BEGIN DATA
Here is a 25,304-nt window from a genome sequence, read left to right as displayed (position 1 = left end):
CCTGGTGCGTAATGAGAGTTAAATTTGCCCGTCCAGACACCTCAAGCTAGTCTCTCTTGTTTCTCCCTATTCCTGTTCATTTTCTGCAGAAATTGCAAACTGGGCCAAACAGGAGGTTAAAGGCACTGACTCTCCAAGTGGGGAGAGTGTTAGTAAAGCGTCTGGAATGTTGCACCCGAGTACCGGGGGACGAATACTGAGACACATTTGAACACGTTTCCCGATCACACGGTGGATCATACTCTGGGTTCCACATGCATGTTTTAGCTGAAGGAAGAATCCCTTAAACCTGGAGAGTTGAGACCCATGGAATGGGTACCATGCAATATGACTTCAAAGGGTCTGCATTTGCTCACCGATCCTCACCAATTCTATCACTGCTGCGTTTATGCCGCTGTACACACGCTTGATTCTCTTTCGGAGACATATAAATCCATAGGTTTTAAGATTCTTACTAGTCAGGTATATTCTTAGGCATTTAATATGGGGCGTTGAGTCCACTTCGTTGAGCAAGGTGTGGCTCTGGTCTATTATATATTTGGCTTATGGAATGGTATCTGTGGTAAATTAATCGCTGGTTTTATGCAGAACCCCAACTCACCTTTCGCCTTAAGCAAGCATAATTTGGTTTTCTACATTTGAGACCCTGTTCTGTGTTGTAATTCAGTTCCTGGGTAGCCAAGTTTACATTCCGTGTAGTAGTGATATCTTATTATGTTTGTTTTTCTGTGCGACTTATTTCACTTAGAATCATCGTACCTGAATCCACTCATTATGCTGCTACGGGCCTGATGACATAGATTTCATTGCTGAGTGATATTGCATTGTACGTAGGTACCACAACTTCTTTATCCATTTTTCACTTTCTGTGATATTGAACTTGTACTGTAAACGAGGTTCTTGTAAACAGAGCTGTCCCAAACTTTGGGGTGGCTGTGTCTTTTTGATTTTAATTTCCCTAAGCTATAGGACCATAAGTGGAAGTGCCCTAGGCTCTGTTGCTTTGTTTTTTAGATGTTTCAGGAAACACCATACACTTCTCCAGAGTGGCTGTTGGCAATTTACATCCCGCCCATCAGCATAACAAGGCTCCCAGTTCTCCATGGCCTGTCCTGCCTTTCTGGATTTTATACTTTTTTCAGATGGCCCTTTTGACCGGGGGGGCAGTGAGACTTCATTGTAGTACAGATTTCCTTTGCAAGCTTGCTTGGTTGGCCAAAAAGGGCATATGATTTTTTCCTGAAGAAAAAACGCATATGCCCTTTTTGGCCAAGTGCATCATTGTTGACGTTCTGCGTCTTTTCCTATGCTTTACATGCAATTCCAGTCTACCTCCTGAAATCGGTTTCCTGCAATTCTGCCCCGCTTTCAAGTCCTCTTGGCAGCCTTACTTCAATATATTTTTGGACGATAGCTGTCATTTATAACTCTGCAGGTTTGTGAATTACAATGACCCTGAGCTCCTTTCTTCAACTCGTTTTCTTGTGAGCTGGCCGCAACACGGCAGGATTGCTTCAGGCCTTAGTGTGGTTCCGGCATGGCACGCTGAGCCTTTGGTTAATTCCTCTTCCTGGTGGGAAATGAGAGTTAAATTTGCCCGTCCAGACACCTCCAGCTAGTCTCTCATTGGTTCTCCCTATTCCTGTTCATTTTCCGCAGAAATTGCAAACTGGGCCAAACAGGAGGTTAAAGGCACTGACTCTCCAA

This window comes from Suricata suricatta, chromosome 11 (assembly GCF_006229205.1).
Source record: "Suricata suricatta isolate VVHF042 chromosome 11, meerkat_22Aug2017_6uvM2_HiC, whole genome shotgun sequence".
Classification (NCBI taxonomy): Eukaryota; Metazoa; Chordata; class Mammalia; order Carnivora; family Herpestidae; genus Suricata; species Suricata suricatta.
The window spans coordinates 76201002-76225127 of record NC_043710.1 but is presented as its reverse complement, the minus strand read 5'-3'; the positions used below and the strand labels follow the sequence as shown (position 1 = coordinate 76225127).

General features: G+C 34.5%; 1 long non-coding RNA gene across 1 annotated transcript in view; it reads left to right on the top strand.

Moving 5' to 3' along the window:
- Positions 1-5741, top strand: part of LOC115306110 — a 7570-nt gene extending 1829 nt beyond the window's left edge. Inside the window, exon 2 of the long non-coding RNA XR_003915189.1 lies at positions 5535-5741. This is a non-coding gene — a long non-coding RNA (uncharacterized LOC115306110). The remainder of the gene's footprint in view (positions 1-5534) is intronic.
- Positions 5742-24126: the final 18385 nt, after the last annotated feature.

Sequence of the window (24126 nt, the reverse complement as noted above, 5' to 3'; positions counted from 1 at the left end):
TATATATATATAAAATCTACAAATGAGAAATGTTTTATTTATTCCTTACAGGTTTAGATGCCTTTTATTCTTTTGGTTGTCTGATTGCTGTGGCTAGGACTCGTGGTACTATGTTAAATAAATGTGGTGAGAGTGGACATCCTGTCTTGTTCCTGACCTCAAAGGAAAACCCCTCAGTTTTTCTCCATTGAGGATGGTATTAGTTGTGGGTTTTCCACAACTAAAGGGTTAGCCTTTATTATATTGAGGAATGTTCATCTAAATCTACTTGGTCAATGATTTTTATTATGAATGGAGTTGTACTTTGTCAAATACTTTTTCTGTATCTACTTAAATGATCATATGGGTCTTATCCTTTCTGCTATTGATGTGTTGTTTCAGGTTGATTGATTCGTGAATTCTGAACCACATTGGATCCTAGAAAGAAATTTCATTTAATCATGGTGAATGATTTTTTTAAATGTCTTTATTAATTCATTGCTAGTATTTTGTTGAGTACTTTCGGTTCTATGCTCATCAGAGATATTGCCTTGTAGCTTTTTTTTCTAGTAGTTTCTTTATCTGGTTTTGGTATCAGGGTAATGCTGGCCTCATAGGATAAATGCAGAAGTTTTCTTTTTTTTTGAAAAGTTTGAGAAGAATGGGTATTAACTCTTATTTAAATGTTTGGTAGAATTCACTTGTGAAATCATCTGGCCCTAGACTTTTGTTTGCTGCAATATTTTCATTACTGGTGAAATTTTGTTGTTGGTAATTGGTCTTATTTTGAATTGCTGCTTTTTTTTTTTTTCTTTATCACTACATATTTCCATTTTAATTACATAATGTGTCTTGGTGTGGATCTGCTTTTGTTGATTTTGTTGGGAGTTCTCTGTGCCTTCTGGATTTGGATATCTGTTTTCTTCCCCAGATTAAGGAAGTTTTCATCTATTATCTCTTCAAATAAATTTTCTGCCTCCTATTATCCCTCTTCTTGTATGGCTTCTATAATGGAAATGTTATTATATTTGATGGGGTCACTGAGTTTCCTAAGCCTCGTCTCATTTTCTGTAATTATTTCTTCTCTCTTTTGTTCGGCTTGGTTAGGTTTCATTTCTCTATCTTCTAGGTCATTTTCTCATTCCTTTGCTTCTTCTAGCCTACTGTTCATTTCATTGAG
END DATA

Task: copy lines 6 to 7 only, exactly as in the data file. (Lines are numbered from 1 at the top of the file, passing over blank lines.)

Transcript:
The window spans coordinates 76201002-76225127 of record NC_043710.1 but is presented as its reverse complement, the minus strand read 5'-3'; the positions used below and the strand labels follow the sequence as shown (position 1 = coordinate 76225127).

General features: G+C 34.5%; 1 long non-coding RNA gene across 1 annotated transcript in view; it reads left to right on the top strand.